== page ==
The U.S. labor market continued to show its resilience in March, as employers added an estimated 236,000 jobs to the economy. That job growth was enough to reduce the unemployment rate to 3.5%, according to the Labor Department’s newest employment report released on Friday.
The newest employment numbers show an economy and labor market that is cooling, but at a slower pace than the Federal Reserve might prefer. In fact, Friday’s report seemed to bolster analysts’ expectations that the Fed will raise interest rates at least one more time when it meets next month, as the central bank continues its efforts to rein in stubbornly high inflation.
The underlying data confirms that the hospitality sector drove much of the growth by adding an estimated 72,000 jobs in bars and restaurants. That sector was particularly hard hit by the pandemic’s business closures and continues to maintain employment that is well below its pre-Covid levels. Government jobs increased by roughly 47,000, while hiring also expanded in industries like healthcare and transportation.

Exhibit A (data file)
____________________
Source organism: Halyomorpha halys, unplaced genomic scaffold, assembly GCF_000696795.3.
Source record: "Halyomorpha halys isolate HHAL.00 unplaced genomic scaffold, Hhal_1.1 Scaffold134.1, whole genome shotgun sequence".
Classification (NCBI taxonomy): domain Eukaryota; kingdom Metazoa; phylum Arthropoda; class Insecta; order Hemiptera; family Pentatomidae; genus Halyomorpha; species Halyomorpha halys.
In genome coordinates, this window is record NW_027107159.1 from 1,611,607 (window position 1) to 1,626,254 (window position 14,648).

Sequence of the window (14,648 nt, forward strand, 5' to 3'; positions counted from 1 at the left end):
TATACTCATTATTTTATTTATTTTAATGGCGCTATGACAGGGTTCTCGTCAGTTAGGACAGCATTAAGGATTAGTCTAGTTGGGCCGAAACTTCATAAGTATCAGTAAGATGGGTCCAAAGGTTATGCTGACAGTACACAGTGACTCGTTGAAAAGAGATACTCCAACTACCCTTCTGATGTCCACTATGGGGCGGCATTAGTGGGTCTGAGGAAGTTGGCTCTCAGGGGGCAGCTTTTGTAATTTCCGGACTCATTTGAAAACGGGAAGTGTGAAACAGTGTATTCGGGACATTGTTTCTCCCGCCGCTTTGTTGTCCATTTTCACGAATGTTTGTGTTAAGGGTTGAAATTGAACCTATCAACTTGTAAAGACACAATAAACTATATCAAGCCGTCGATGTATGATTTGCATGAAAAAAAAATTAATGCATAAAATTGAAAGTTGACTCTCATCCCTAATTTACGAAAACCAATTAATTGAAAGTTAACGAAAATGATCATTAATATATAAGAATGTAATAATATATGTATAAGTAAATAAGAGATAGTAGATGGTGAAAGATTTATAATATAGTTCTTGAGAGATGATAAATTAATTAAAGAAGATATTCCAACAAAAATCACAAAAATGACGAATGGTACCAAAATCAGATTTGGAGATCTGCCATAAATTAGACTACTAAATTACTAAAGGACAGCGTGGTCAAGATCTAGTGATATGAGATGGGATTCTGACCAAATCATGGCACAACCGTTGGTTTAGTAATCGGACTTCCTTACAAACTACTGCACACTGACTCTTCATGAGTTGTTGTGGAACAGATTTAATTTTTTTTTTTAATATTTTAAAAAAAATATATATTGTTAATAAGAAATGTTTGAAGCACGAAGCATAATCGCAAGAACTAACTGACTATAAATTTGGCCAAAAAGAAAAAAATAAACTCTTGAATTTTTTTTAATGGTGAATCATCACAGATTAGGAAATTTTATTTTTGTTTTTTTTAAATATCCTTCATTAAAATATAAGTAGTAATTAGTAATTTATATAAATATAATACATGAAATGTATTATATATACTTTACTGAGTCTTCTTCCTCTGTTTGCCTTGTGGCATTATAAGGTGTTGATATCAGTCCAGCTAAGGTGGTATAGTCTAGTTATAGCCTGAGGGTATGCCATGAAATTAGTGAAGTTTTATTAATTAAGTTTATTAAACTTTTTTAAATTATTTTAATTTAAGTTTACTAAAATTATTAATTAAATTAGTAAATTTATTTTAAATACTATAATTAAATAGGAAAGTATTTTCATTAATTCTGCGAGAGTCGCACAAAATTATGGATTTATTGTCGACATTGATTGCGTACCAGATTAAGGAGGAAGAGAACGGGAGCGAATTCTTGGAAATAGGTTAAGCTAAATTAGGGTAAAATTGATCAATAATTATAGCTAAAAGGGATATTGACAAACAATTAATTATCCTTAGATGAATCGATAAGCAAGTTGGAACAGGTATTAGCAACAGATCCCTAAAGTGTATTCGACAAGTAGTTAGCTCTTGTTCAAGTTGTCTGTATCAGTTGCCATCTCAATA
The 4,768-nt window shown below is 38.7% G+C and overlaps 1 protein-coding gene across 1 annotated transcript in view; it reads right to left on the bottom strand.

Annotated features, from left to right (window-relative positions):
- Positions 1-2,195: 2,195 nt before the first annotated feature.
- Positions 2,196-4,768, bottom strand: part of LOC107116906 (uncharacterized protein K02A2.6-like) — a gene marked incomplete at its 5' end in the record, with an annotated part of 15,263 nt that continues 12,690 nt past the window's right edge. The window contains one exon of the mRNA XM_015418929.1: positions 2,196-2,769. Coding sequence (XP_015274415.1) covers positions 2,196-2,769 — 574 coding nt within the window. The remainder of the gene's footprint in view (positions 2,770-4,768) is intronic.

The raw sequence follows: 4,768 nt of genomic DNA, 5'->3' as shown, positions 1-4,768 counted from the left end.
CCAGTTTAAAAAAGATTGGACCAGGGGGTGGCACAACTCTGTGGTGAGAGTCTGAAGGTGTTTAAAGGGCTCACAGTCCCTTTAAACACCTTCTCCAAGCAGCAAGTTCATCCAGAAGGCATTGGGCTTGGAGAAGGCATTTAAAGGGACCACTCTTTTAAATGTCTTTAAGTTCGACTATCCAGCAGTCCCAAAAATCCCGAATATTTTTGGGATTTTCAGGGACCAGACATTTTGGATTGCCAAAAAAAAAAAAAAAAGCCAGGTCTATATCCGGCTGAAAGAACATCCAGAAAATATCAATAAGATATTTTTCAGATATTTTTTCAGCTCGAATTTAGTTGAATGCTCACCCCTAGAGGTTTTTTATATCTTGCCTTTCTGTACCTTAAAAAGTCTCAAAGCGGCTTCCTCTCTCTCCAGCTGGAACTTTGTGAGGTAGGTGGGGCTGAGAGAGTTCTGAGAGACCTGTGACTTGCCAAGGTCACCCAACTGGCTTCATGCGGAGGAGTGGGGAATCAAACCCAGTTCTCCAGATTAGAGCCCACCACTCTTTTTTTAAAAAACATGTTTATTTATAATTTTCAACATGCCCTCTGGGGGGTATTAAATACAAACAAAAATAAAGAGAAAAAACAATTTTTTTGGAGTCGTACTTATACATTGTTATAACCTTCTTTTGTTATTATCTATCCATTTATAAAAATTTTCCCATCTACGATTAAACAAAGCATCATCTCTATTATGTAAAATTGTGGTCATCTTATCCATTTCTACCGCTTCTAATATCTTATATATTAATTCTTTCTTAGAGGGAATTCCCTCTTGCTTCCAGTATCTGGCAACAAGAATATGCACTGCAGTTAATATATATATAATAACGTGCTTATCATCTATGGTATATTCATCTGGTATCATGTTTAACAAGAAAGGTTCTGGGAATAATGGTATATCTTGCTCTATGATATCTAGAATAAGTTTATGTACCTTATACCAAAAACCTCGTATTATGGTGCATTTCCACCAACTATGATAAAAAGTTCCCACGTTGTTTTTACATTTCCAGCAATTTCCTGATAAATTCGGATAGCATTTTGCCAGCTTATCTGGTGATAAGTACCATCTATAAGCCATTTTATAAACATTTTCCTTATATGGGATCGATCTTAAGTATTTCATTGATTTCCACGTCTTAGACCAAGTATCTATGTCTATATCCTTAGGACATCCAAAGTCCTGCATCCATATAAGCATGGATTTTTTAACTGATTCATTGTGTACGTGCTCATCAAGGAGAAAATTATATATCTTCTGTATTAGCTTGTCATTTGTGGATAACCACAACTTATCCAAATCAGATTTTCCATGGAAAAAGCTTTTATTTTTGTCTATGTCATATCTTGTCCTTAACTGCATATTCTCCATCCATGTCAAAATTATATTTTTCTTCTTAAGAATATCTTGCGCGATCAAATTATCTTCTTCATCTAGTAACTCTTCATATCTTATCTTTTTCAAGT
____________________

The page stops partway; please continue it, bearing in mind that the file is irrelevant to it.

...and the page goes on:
Meanwhile, manufacturing, construction, and the retail sector all shed jobs in March, as business sentiment continues to reflect concerns about a possible recession. Wells Fargo economists apparently viewed the overall report as a positive development, noting:
“On balance, this is the type of employment report we believe policymakers at the FOMC want to see: job growth slowing in an orderly fashion, labor supply expanding and wage growth that is edging closer to rates that are consistent with the central bank’s 2% inflation target.”